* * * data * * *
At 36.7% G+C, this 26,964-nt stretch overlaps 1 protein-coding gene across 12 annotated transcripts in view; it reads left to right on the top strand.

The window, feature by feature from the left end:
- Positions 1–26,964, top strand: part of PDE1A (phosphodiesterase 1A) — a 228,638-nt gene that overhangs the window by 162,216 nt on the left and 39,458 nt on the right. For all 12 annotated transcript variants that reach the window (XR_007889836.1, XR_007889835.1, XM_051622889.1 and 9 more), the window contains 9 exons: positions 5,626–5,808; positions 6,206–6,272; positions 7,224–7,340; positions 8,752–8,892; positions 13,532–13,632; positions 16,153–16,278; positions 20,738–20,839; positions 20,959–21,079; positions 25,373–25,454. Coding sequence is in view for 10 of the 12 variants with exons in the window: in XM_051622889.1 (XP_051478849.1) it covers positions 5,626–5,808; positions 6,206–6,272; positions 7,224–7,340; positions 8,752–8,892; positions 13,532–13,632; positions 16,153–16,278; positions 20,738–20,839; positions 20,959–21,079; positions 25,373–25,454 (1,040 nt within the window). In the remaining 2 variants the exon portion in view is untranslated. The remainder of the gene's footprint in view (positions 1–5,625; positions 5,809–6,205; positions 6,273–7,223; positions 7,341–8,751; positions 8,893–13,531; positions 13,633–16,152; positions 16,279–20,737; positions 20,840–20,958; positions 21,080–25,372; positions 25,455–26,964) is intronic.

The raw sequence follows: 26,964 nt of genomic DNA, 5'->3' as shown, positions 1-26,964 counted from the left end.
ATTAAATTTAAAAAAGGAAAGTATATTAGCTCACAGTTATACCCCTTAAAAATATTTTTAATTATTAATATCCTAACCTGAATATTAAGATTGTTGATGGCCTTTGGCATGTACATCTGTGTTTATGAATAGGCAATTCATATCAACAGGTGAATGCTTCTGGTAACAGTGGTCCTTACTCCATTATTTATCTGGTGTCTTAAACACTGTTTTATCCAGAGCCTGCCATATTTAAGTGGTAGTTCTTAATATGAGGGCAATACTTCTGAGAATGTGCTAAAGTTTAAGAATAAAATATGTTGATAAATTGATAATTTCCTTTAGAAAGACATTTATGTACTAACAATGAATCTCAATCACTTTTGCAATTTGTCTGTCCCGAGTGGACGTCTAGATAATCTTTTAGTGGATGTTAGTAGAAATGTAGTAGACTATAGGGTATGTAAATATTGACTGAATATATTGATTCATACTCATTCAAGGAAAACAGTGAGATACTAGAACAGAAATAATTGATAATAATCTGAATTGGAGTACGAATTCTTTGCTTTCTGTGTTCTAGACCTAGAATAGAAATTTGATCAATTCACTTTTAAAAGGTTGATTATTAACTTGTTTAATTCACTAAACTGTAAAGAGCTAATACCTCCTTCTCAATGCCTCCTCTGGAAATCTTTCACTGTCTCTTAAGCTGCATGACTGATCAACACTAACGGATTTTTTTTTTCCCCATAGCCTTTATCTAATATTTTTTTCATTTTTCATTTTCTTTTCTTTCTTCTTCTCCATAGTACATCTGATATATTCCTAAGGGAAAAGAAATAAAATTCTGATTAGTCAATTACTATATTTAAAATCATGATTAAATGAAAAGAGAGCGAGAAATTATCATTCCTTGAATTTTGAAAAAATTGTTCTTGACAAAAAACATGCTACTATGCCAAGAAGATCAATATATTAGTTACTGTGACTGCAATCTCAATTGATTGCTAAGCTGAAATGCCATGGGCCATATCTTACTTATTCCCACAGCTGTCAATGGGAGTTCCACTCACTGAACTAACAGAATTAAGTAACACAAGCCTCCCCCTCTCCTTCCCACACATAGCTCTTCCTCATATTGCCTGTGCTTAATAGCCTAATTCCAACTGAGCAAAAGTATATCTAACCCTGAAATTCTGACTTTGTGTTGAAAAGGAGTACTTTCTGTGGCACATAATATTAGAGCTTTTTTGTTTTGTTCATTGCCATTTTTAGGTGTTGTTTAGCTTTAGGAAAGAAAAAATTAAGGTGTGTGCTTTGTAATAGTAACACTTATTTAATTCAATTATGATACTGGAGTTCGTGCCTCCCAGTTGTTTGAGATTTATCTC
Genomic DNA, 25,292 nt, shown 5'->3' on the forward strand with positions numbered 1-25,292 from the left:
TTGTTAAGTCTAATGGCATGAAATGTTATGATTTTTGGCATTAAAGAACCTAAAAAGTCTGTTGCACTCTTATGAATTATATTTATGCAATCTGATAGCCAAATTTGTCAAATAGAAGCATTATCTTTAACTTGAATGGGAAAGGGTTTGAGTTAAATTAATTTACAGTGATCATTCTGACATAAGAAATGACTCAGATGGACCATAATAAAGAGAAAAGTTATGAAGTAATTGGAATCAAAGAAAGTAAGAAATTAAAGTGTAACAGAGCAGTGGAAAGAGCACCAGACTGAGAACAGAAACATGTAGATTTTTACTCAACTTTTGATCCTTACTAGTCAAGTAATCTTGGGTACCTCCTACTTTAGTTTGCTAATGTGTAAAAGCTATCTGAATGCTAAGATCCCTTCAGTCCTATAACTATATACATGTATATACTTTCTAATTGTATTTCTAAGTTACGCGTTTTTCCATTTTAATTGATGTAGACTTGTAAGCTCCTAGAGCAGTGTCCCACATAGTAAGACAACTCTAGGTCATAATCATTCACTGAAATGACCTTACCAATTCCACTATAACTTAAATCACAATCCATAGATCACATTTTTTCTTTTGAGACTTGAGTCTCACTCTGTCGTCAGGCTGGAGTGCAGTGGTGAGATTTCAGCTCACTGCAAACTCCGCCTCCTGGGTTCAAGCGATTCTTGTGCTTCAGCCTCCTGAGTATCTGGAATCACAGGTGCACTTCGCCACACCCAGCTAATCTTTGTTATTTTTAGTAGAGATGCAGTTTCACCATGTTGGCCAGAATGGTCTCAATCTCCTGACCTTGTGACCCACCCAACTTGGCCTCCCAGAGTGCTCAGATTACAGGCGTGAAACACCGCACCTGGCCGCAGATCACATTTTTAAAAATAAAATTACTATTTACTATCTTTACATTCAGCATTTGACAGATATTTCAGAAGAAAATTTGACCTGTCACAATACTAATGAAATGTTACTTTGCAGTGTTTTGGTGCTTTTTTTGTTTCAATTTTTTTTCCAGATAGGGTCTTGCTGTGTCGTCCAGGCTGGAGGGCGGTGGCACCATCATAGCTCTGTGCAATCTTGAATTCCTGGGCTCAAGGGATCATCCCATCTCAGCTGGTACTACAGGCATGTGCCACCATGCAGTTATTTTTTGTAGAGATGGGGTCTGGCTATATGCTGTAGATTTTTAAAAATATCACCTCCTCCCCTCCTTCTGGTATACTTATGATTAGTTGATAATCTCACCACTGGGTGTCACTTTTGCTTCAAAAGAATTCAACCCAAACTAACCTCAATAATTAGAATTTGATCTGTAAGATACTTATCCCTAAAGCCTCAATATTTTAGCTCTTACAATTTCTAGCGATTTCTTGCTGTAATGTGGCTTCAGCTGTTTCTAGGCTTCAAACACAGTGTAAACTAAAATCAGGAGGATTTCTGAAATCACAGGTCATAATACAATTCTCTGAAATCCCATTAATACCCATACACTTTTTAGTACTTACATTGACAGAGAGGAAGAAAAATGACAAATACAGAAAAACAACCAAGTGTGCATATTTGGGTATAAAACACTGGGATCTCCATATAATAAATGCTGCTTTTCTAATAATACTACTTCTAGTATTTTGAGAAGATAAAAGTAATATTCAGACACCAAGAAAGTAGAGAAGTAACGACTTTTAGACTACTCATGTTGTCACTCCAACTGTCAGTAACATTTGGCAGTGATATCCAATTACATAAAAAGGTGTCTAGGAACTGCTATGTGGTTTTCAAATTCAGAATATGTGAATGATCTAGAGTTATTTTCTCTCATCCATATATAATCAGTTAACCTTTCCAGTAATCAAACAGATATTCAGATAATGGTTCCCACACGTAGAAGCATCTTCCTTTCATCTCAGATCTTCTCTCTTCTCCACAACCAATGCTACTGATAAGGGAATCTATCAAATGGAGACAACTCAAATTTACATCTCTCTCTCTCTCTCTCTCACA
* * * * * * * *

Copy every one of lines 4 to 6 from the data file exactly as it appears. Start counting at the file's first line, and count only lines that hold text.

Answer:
The raw sequence follows: 26,964 nt of genomic DNA, 5'->3' as shown, positions 1-26,964 counted from the left end.
ATTAAATTTAAAAAAGGAAAGTATATTAGCTCACAGTTATACCCCTTAAAAATATTTTTAATTATTAATATCCTAACCTGAATATTAAGATTGTTGATGGCCTTTGGCATGTACATCTGTGTTTATGAATAGGCAATTCATATCAACAGGTGAATGCTTCTGGTAACAGTGGTCCTTACTCCATTATTTATCTGGTGTCTTAAACACTGTTTTATCCAGAGCCTGCCATATTTAAGTGGTAGTTCTTAATATGAGGGCAATACTTCTGAGAATGTGCTAAAGTTTAAGAATAAAATATGTTGATAAATTGATAATTTCCTTTAGAAAGACATTTATGTACTAACAATGAATCTCAATCACTTTTGCAATTTGTCTGTCCCGAGTGGACGTCTAGATAATCTTTTAGTGGATGTTAGTAGAAATGTAGTAGACTATAGGGTATGTAAATATTGACTGAATATATTGATTCATACTCATTCAAGGAAAACAGTGAGATACTAGAACAGAAATAATTGATAATAATCTGAATTGGAGTACGAATTCTTTGCTTTCTGTGTTCTAGACCTAGAATAGAAATTTGATCAATTCACTTTTAAAAGGTTGATTATTAACTTGTTTAATTCACTAAACTGTAAAGAGCTAATACCTCCTTCTCAATGCCTCCTCTGGAAATCTTTCACTGTCTCTTAAGCTGCATGACTGATCAACACTAACGGATTTTTTTTTTCCCCATAGCCTTTATCTAATATTTTTTTCATTTTTCATTTTCTTTTCTTTCTTCTTCTCCATAGTACATCTGATATATTCCTAAGGGAAAAGAAATAAAATTCTGATTAGTCAATTACTATATTTAAAATCATGATTAAATGAAAAGAGAGCGAGAAATTATCATTCCTTGAATTTTGAAAAAATTGTTCTTGACAAAAAACATGCTACTATGCCAAGAAGATCAATATATTAGTTACTGTGACTGCAATCTCAATTGATTGCTAAGCTGAAATGCCATGGGCCATATCTTACTTATTCCCACAGCTGTCAATGGGAGTTCCACTCACTGAACTAACAGAATTAAGTAACACAAGCCTCCCCCTCTCCTTCCCACACATAGCTCTTCCTCATATTGCCTGTGCTTAATAGCCTAATTCCAACTGAGCAAAAGTATATCTAACCCTGAAATTCTGACTTTGTGTTGAAAAGGAGTACTTTCTGTGGCACATAATATTAGAGCTTTTTTGTTTTGTTCATTGCCATTTTTAGGTGTTGTTTAGCTTTAGGAAAGAAAAAATTAAGGTGTGTGCTTTGTAATAGTAACACTTATTTAATTCAATTATGATACTGGAGTTCGTGCCTCCCAGTTGTTTGAGATTTATCTC
Genomic DNA, 25,292 nt, shown 5'->3' on the forward strand with positions numbered 1-25,292 from the left: